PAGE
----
Monday was also the day I met with a third lactation consultant, Carole. I was reliably producing colostrum at this point, but it was Carole who really put me on the path to exclusive breastfeeding. She showed me how to massage the hard knots of milk out of my breasts, and it was she who devised the feeding schedule: nurse with supplement formula in a syringe every three hours, then bottle-feed whatever I was able to pump from the end of the previous nursing session. How those first pumping sessions hurt, but how happy I was to see my efforts rewarded!
A few hours before we were discharged, Carole weighed V before, during, and after a feed to calculate how much colostrum I was producing. To her amazement, V had eaten 37 ml (1¼ oz) in one feeding session—an amount which twice appears in my medical records with a exclamation mark! I cocked my head and asked if I needed to supplement with as much formula. Carole’s response was to tear up the note card with my former breastfeeding instructions. Somehow, in spite of a history of IVF (the donor eggs part is irrelevant), chest surgery, being over 35, and, most critically, losing a massive amount of blood, I was exclusively breastfeeding on the day of discharge!
I dressed V for the first time: a white onesie with a blue cherry print. I sat in a wheelchair and our discharge nurse placed Violet in her car seat on my lap. I covered the car seat with a muslin cloth to protect her from germs in the elevator and from the bright sunshine outside. I thought about the last time I was wheeled out through the hospital’s sliding doors—after my D&C, flatter-bellied and with no baby—and was so thankful. I’m a mother. I’m alive. I’m a mother and I’m alive…
At my first postpartum checkup ten days after delivery, I thanked Dr. D for getting both V and me out the OR safely. She replied that she was glad she was there, that it was not something she would have wanted to hear about from someone else. I am reminded of how important it is to have a doctor whom you like and trust, and who likes and respects you as a patient.
At my second, six-week postpartum visit, Dr. D explained that the pathology report on my placenta diagnosed villitis, which can cause IUGR. If I get pregnant again, even with normal placenta presentation, it will be considered a high-risk pregnancy accompanied with frequent ultrasounds to make sure the baby is growing well. The most realistic scenario is that we do a FET, the pregnancy is closely monitored, and I deliver at 37 weeks via planned caesarean-hysterectomy.
I wished Dr. D happy holidays, but it wasn’t until after she’d left the room that I realized it would to be a while until I see her again. In fact, it’s the first time in over a year that I’m not seeing a doctor or nurse on a very regular basis. It was strange to be released from my RE, but stranger still to be released from my OB/Gyn. All this time spent getting and staying pregnant, the dozens of ultrasounds, injections, blood draws, the thousands of miles driven to and from appointments, the money, the soul-searching…it was over. Just like that.
Fourteen and a Half Months Later
Violet is now about fourteen and a half months old. She’s toddles around, babbling happily. She cuddles dolls, names objects in books, and plays by herself quite happily. She’s happy and healthy. Sleep is our main problem these days, and what a great problem to have! She has a vocabulary of around 20 words, 12 of which she uses consistently, and is able to communicate her wishes fairly well. She understands so much, it blows my mind. When she wants something, she points to it and cries, “Dat! Dat!” When she doesn’t want something, she shakes her hand and says, “No dat!” She eats almost everything from goat milk yoghurt to crab to broccoli, and is especially fond of raspberries, peanut butter, and meat. She has let me know that carrots are best fed to mama and that ratatouille is disgusting. In spite of the odds (which one lactation consultant put at one in a million), I exclusively breastfed Violet for the first seven months of her life. And almost 15 months later, I’m still breastfeeding (albeit only a few times a day). After miscarriage, infertility, and even learning that genetic children are not possible, being able to produce milk for my daughter has been incredibly healing. I have restored faith in my body.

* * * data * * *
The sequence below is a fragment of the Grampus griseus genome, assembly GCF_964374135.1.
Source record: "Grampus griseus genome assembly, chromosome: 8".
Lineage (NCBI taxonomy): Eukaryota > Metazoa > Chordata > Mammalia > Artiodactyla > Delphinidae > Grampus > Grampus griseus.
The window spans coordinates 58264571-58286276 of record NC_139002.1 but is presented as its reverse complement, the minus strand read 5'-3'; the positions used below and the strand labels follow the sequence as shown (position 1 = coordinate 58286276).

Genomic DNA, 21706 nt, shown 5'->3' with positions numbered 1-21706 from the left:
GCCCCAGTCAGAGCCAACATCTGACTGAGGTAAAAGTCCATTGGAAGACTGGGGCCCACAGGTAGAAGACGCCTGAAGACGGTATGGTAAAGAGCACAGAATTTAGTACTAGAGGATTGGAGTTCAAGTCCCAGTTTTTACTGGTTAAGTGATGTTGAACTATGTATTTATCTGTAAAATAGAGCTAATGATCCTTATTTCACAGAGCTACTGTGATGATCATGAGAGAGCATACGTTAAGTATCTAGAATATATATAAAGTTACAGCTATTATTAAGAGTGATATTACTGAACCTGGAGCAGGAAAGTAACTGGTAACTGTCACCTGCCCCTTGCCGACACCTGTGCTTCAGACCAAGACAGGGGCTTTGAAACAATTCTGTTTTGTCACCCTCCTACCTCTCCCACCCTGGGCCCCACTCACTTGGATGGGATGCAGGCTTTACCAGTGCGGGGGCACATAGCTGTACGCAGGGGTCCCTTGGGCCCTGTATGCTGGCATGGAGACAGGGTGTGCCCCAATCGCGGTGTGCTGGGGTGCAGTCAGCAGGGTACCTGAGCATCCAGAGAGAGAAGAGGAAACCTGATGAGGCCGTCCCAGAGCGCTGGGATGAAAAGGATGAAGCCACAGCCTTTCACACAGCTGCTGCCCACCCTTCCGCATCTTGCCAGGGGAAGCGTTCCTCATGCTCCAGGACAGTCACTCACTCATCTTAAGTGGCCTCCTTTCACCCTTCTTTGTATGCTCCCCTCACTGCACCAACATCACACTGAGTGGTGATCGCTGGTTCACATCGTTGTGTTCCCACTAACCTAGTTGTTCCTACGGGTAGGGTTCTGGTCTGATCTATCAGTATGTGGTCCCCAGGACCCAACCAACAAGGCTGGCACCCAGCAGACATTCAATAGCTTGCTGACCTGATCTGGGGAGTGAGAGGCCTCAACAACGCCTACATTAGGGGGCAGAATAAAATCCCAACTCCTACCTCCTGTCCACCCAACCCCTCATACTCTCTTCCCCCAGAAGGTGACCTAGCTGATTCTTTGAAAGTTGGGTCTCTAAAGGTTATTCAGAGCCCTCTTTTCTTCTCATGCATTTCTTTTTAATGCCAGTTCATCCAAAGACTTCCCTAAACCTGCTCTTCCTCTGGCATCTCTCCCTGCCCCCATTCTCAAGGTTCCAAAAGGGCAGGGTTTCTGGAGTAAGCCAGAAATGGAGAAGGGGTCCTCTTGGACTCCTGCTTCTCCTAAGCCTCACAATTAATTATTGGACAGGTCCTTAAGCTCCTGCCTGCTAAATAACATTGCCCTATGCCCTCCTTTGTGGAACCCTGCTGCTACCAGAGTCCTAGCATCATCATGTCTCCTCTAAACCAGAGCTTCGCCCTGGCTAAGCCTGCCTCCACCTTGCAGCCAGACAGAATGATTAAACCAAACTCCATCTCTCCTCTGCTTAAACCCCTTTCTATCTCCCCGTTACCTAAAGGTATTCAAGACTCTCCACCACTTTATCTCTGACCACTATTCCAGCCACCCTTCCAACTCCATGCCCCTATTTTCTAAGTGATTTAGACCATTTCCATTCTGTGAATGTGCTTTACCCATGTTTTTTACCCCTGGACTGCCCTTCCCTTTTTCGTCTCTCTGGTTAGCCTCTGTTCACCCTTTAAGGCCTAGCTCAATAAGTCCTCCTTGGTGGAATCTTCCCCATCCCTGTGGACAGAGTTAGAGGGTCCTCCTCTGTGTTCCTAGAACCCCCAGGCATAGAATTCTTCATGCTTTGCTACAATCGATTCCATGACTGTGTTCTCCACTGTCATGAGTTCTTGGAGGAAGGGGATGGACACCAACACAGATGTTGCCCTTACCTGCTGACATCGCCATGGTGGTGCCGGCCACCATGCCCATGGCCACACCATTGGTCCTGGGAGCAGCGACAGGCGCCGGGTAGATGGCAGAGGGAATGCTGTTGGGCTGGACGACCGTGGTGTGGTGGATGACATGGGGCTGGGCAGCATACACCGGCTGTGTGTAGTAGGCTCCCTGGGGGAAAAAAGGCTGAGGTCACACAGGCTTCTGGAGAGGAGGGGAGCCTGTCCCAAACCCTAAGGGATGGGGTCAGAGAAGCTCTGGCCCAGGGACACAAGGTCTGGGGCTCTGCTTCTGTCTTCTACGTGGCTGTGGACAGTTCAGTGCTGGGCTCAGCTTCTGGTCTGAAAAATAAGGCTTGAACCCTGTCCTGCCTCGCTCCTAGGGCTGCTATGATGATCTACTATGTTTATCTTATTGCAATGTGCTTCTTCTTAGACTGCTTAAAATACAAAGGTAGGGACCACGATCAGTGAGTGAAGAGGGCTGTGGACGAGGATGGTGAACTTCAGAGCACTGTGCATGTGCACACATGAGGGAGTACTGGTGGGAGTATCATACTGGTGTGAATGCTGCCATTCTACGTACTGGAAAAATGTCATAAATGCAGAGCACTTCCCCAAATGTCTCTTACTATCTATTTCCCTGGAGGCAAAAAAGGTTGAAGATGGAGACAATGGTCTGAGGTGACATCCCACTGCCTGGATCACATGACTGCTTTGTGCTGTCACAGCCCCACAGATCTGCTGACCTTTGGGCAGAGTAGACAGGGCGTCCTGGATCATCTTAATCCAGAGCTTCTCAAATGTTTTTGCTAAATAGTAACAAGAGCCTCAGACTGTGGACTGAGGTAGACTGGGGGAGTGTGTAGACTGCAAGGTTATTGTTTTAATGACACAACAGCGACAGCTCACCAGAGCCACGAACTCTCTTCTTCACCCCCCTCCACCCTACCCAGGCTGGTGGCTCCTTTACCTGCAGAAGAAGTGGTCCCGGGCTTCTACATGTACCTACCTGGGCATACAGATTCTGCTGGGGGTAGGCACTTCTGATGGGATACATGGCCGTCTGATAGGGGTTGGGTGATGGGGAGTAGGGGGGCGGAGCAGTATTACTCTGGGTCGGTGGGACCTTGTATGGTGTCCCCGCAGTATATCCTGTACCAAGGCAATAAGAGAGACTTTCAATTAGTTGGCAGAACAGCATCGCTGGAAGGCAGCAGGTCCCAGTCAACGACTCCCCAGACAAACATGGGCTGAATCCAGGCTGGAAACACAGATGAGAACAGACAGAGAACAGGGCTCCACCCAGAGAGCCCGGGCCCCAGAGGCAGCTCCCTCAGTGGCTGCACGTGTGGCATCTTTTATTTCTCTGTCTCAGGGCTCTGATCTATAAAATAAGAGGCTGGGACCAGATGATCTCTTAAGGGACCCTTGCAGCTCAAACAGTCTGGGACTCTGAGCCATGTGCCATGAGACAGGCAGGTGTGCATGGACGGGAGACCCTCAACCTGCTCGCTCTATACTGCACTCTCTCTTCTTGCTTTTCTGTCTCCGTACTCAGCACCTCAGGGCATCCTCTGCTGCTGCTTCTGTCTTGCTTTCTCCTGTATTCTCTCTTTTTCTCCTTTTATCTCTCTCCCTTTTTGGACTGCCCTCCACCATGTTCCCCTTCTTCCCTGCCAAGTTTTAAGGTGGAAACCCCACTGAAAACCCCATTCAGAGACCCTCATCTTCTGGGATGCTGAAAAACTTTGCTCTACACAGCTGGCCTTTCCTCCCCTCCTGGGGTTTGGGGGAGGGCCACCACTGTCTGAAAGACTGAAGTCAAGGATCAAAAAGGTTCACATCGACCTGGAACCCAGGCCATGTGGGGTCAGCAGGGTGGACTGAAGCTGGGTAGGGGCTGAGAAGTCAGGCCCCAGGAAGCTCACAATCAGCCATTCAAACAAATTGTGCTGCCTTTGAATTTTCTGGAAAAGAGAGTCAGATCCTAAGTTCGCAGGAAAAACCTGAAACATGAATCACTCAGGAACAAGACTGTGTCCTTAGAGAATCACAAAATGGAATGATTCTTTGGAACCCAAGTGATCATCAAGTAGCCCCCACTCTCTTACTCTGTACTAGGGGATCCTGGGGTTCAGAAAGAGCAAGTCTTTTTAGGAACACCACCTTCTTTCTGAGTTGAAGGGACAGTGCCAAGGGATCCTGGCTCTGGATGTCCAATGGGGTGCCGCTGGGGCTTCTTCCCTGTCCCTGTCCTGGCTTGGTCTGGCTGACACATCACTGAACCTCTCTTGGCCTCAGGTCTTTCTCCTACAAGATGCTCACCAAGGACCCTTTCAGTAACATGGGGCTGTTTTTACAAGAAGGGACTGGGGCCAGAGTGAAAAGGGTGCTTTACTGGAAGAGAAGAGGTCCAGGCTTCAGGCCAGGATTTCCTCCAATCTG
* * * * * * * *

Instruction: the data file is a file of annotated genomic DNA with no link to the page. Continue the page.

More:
My family says I’m a different person. Calmer and happier. Clearly, my daughter brings me so much joy. They’re not wrong, of course. But I think miscarriage and infertility have made me a better parent than I otherwise would have been. My struggles have taught me to be more patient. My frightening delivery has taught me that life is precious. I don’t sweat as much of the small stuff as much as I used to. I am stronger.
My daughter is strong, too. At her 12-month check up in early November, she was almost 32 in (81 cm) tall and weighed 25.5 lbs (11.5 kg). People regularly think she is two years old and when they find out she’s only 14 months old, they smile and say, “She’s going to be tall like her mama!” Maybe so. Though she won’t have inherited my tall genes, it’s very possible that, epigenetically, my height will influence hers. I’d like that. I doubt she will be as tall as I am [6 ft (184 cm)], but I have a feeling she’ll be tall, the same way I’ve always known she is a determined and plucky creature.
Because I’ve known my daughter is strong from the two pink lines that immediately darkened and brought tears to my eyes; because of the 28 eggs we inseminated, 21 fertilised; and of the 21 embryos, there were always two that were always slightly ahead of the rest. By the day of transfer, 14 embryos had survived 6 days in a petrie dish and had been biopsied for genetic testing. Ten came back normal. But it was Embryos 3 and 4—male and female, respectively—who were fully hatched and transferred to my womb. Embryo 3 didn’t make it, but his sister, Embryo 4, clung on for dear life.
Because I knew the day after transfer I was pregnant. Like I knew she was a girl the moment that I first saw her embryo heart beating inside me.
Because, despite the odds, Violet is here and, as she has done from the moment of her conception, she is thriving.